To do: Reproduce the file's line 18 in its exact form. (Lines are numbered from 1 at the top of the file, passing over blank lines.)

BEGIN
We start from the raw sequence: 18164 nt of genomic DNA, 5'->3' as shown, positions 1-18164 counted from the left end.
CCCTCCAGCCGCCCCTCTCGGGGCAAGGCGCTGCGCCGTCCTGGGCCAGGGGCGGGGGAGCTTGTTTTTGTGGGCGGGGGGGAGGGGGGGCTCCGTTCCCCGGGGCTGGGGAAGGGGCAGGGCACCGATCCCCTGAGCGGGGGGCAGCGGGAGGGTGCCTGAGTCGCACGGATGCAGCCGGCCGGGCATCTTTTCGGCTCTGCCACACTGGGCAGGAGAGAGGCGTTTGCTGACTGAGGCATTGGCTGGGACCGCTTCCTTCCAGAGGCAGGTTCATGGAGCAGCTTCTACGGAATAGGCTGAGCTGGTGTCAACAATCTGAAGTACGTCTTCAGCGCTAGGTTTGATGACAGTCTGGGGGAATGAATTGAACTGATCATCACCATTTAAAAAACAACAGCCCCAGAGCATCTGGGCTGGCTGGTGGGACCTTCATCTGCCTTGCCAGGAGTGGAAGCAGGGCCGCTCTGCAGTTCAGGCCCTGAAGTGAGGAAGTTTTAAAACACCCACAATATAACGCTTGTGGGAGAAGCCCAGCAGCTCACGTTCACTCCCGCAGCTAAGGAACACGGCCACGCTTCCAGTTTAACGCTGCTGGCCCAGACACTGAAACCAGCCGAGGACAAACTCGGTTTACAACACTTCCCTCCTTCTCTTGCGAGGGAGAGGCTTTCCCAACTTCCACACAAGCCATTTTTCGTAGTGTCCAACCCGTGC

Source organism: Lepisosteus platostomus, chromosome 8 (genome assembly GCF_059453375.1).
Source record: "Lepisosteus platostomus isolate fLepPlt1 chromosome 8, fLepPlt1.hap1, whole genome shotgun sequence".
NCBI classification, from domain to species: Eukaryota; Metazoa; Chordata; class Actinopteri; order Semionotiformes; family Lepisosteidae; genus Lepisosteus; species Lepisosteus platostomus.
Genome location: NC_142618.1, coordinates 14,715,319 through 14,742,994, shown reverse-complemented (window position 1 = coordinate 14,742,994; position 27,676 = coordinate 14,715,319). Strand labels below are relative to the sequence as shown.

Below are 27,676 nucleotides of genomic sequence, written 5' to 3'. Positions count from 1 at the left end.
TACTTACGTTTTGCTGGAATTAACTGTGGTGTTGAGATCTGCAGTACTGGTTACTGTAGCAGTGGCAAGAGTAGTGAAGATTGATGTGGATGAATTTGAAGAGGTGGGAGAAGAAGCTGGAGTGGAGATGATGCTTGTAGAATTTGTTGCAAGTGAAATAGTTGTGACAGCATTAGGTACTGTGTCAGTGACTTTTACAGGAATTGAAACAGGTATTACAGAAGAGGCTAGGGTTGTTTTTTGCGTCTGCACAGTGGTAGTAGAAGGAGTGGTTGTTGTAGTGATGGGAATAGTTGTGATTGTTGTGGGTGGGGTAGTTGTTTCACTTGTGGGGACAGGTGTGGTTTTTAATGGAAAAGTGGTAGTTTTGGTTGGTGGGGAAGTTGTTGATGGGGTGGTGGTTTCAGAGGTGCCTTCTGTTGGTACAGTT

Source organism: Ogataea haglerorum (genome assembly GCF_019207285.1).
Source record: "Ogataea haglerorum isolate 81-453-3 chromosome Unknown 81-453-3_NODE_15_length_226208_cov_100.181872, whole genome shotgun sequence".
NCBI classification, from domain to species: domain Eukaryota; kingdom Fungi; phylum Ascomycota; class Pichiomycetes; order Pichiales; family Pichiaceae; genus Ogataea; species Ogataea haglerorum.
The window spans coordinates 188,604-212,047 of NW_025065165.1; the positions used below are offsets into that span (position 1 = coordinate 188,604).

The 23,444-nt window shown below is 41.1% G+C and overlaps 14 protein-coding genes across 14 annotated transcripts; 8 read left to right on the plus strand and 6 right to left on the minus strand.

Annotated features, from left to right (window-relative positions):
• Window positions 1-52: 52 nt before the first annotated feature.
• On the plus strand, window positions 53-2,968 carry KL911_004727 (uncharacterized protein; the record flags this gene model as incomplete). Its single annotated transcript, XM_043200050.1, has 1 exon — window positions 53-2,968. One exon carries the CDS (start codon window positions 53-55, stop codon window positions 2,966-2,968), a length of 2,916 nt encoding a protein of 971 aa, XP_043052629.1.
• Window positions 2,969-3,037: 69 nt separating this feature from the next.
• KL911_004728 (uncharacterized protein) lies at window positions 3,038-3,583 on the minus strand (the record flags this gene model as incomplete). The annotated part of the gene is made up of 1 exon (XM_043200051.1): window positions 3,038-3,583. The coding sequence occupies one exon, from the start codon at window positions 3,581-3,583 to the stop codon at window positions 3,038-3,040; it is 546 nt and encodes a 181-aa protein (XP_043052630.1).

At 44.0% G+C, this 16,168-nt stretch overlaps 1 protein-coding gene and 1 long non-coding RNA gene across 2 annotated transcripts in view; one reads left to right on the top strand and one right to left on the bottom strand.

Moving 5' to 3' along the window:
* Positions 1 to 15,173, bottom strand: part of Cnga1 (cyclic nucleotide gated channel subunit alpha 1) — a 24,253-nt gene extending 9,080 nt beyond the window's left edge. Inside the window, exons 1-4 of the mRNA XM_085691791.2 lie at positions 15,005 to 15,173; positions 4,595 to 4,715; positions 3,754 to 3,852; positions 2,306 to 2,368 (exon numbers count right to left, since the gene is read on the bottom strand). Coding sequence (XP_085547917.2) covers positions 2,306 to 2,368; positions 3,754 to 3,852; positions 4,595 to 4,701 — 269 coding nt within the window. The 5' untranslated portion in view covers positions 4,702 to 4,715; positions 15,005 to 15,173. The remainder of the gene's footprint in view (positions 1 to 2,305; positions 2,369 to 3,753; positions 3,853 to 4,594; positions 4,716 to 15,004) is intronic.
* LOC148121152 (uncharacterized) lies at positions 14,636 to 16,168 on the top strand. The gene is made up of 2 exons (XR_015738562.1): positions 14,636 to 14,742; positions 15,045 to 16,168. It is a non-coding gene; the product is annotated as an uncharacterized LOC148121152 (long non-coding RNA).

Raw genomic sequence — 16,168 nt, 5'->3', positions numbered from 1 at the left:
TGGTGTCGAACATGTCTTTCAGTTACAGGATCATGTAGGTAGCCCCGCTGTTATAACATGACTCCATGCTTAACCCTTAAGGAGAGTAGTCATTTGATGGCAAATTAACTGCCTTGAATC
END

• KL911_004728 (uncharacterized protein) lies at window positions 3,038-3,583 on the minus strand (the record flags this gene model as incomplete). The annotated part of the gene is made up of 1 exon (XM_043200051.1): window positions 3,038-3,583. The coding sequence occupies one exon, from the start codon at window positions 3,581-3,583 to the stop codon at window positions 3,038-3,040; it is 546 nt and encodes a 181-aa protein (XP_043052630.1).